of truss towers of varying heights painted gold with a VL3000 on top of each one. It was suggestive of a menorah right from the start. For these New York shows, I wanted to build a 7' disco ball dreidel, but, as is pretty normal with these things, costs led us back to a 4'-round ball. The idea behind the disco ball was not for the disco feel but more for Festival of Lights, to have light broken into a million pieces shining all over the room, all over everything. Having that movement and texture seemed right at certain moments. I wanted to explore light—texturally, rhythmically, chromatically—starting with a single beam and breaking it apart throughout the show. I chose to light Matis’ cover of Grateful Dead’s “Morning Dew” entirely in white light from the disco ball and from the Falcon flowers. There were tiny moving shafts of light everywhere in the room. When you don’t see the source itself, you kind of get that “Big Bang, start-of-the-universe Genesis” thing, with light particles shooting in every direction. That is also why I employed the Falcons with the flower heads behind the band. The effect of four of those in Xenon along the upstage edge was, at times, absolutely spectacular. The were also four more Falcons without the flower heads above, about 15' from the downstage edge. As Colin Waters of TMB says, “Xenon is the light of the gods,” and I agree with him. I love the beam. You can go anywhere from a pinspot all the way out to a nice wide wash, and with the various color changing and beam options, you can use them in so many ways.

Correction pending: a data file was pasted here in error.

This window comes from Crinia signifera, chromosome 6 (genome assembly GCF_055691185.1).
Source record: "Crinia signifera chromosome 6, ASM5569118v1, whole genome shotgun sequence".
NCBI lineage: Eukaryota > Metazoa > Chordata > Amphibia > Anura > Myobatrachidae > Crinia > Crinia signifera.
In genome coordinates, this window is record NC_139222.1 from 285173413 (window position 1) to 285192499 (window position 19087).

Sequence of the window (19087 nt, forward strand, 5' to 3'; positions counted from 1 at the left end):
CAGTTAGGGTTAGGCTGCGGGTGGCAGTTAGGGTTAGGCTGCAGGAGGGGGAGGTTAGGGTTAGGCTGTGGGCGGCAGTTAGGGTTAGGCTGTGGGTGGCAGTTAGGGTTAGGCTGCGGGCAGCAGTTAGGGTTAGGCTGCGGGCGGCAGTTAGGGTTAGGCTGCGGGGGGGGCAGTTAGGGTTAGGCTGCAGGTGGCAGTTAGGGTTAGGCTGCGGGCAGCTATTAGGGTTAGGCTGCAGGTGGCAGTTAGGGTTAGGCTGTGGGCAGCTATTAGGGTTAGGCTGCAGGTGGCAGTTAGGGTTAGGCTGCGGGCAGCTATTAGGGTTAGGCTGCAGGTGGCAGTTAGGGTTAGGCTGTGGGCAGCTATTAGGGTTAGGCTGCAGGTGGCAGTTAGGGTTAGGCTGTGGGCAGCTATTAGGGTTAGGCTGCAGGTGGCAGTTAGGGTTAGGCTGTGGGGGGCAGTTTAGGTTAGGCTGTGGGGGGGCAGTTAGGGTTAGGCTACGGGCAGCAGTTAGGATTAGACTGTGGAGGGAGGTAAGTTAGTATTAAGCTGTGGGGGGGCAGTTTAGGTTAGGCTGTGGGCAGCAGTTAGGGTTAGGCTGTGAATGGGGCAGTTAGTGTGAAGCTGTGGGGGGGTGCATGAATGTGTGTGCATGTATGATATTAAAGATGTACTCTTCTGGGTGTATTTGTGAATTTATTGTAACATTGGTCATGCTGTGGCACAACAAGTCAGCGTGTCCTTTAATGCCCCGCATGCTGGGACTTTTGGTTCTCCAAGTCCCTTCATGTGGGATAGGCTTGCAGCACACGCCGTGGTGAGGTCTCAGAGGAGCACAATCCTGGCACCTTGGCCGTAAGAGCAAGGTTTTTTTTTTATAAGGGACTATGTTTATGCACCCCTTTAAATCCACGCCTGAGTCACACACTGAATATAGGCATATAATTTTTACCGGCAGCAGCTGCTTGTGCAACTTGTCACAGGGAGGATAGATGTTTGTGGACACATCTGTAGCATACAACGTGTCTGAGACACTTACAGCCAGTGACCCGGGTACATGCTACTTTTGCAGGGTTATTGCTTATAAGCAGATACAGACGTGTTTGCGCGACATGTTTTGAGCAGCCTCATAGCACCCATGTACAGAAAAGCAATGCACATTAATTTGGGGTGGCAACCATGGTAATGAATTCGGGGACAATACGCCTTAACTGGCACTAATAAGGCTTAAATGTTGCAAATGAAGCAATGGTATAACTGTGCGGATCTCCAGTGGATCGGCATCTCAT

LD: What was some of the other equipment?
MJ: overall, being able to use the Wholehog 3 platform since the beginning last summer has really helped. I knew that first tour would give way to other things over time, like changing fixture types, and the patch replace feature on that Wholehog 3 is very powerful. I took this rig from being a Vari-Lite rig to shows in Israel where they only had [Martin] MAC 2000s and kept building on that. It is a great feature on the console. Also the Atomic strobes have the ability to cut through everything with a brilliant Xenon source to accent moments and shimmer other moments. The color changer is awesome in that you can match that source to the palette on stage or cut through a deep solemn moment with white light.
LD: How did you like production managing?
MJ: I realized two things: one, I’m not half bad at it; two, it’s a far cry from lighting design, and I’m not yet ready to venture that far full-time. I did learn more about audio and backline than any LD should ever have to know.
Lighting and Effects Gear
18 Martin MAC 2000 Profile
9 Martin MAC 2000 Wash
18 Martin Atomic 3000 Strobes w/Color Changer
6 8-Lights with Morpheus Color Faders
4 Falcon 3kW Searchlight
4 Falcon 3kW with Flower Head
24 PAR64 MFL 1kW
2 Strong Super Trouper Followspot
1 High End Systems Hog 3 IPC
1 High End Systems Wholehog 3 Rock Wing
4 Altman UV705 with Juliat Dowsers
1 48" Mirror Ball
4 Reel EFX DF-50 Hazer
1 JEM ZR33
Lighting Suppliers For Festival of Lights
BML/Blackbird (Eliot Krowe, Shelly Diamond, Bob Looney)
A&O Falcon Rentals USA/TMB
Matisyahu Tour Lighting Vendors
Upstaging, Scharff Weisberg
Tour Manager: Ben Perlstein
Lighting Director/Production Manager: Marc Janowitz
Lighting Tech (Matisyahu): Andrew F. Cass
Lighting Tech (BML): Russell Felton
Lighting Tech (BML): Jimmy Delayo